Cloud continues to be one of the most exciting investment areas at the moment. According to research conducted by Gartner, the cloud services market is projected to grow from $227.8 billion in 2019 to more than $354 billion by 2022, creating massive opportunities for investors. So what do you need to know about where cloud computing is going and what the smart money is on?
Intuitus frequently evaluates cloud-based technology providers or companies with a significant dependency on cloud-based technologies and they don’t see this reducing down in the next few years.
In addition to buy-side engagements we have also delivered a number of cloud-related projects as part of our value enhancement work post-deal, as organisations seek to engineer maximum growth and value.
One of our clients that has embraced cloud through a buy and build strategy in the managed hosting space in Benelux is Waterland. Two key reasons underpin Waterland’s investment in cloud technology. Firstly, given the high degree of fragmentation in the cloud landscape, a buy and build strategy makes sense. Customers prefer large and stable suppliers rather than small and potentially unstable ones. Secondly, there are sound economies of scale in the cloud business. Waterland identifies fundamental growth, supported by a sound business model, as drivers for long-term investor interest, although they conceded that caution needs to be taken: cloud is not just one thing - it’s a patchwork of many segments and some are more sustainable than others.
The big names that everyone has heard of are of course Amazon Web Services, Microsoft Azure and Google Cloud Platform. These companies essentially offer a control panel that allows you to choose what you need, and in theory you can be up and running very quickly. However, you’re expected to have a degree of prior knowledge. AWS could be compared to a toolkit; the uninitiated who head out to the garage without knowing what they’re doing should expect to cut their fingers.
As a result of this we’ve seen huge growth in companies bundling this toolkit – with additional add-ons – into a customer friendly package. By using a smaller cloud services provider a user can specify exactly what is required, and the service provider can offer a degree of flexibility not provided by market leaders such as AWS or Microsoft Azure.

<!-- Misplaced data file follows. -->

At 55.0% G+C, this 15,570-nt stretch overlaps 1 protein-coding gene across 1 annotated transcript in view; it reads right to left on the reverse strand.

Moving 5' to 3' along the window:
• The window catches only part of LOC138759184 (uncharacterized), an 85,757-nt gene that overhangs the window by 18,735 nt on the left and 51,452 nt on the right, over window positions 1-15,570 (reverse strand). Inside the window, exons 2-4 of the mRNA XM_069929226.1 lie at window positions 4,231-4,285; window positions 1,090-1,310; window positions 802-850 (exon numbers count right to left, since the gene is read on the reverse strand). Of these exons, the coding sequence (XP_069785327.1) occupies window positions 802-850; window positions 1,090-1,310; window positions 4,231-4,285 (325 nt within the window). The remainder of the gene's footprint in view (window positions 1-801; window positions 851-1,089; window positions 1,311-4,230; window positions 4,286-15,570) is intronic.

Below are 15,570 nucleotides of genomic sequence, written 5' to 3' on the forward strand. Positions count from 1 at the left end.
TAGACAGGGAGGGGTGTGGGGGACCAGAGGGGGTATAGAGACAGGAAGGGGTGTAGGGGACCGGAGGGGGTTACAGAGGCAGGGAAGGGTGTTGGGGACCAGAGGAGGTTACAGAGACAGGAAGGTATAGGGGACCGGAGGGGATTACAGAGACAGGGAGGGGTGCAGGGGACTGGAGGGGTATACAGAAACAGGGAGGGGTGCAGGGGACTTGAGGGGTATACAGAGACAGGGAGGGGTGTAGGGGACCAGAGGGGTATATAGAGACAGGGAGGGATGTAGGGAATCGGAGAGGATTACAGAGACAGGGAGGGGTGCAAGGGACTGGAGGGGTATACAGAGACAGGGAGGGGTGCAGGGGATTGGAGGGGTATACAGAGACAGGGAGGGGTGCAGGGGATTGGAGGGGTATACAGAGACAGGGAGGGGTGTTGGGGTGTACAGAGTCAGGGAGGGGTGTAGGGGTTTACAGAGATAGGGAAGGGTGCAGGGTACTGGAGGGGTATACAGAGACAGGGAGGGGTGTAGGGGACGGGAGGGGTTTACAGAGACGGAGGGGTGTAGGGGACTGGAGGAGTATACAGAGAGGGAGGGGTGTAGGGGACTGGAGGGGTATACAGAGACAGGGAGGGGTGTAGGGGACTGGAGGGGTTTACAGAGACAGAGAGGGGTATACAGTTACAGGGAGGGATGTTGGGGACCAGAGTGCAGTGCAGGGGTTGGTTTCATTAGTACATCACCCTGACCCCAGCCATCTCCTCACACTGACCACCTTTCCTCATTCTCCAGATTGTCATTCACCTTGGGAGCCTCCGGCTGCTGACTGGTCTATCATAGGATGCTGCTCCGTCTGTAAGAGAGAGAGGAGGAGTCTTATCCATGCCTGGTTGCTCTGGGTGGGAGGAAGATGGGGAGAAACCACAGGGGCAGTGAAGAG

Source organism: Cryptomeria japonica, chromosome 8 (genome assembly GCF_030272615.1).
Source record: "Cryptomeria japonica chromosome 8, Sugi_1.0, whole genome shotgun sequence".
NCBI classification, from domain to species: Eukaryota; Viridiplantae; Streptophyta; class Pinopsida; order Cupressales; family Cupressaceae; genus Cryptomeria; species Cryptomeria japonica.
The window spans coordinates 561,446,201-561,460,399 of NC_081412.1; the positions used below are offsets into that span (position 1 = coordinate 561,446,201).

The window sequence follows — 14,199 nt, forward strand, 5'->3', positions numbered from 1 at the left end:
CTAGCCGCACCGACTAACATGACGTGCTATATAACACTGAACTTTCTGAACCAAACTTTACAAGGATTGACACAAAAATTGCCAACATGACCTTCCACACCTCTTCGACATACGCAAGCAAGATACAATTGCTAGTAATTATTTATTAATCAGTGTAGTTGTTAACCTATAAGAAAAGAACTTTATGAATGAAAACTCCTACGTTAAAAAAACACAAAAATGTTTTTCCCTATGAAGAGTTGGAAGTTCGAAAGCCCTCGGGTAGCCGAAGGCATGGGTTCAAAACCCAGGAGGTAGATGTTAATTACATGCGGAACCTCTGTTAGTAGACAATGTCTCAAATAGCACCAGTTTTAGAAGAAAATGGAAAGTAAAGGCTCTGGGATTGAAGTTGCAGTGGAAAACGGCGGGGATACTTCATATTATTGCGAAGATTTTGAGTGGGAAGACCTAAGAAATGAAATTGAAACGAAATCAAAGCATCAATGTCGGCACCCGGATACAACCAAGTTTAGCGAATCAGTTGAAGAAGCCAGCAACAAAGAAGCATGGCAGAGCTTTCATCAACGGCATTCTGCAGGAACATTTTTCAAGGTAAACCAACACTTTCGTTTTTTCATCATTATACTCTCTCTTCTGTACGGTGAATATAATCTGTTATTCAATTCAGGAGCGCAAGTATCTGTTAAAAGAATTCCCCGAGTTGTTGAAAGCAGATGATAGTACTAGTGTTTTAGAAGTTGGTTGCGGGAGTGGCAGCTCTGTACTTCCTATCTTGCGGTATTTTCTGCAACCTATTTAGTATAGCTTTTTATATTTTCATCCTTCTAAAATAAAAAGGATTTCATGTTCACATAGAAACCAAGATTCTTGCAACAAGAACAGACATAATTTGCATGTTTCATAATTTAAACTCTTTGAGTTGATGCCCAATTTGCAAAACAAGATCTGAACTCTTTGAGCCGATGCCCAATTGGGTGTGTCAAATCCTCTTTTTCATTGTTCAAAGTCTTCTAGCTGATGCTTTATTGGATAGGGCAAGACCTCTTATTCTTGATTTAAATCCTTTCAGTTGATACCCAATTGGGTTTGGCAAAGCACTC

It’s unlikely we’ll see another AWS anytime soon, but there are opportunities in the abundance of SME companies that are offering variants of cloud computing. The growing market offers investors the opportunity to consolidate businesses, and businesses the opportunity to feed off each other. Investors who buy into a cloud computing platform can expect to add value. Cloud-services organisations can expect to grow as new customers come on board and/or existing customers start buying more cloud capability.
Companies that decide to work with cloud rather than push against it are the ones I’d want to do business with. An end user of IT services will always need someone to come and see them and explain the technology. Companies that offer a managed service on top of AWS or Microsoft Azure have an opportunity to do very well.
DRaaS (disaster recovery as a service) is an area that is predicted to grow. In the past small companies would take back ups and live in hope that the relevant data would be there if it was ever needed. Now DR is a priority early on, and cloud lets you replicate your infrastructure at every level to a secure secondary site at minimal additional cost as the DR infrastructure is simply scaled-up and paid for only when it is required.
One issue where people do still have some concerns is the security of data sharing, and the industry still has work to do to reassure people. In reality the security precautions employed by a cloud provider will be far beyond anything an organisation could deliver on their own cost effectively. For example, an e-commerce organisation may have struggled with the expense of meeting PCI compliance guidelines in the past, but cloud technology allows them to do so at a fraction of the cost.
Most SMEs can make financial savings by switching to a cloud model. The flexibility of the technology means that organisations can upscale their requirements when demand for certain features of their service is high, for example sale periods for an e-commerce retailer. Once the sale is over it is just as easy to downscale services (and costs) for business-as-usual periods. Another benefit is outsourcing – the vast expertise that cloud computing companies can bring replaces the need to have those skills in house.
In the past there was a perception that the adoption of cloud technology was something that only start-ups did. This view is not necessarily changing. Around 75% of computing infrastructure is still on premise, so there’s still a long way to go.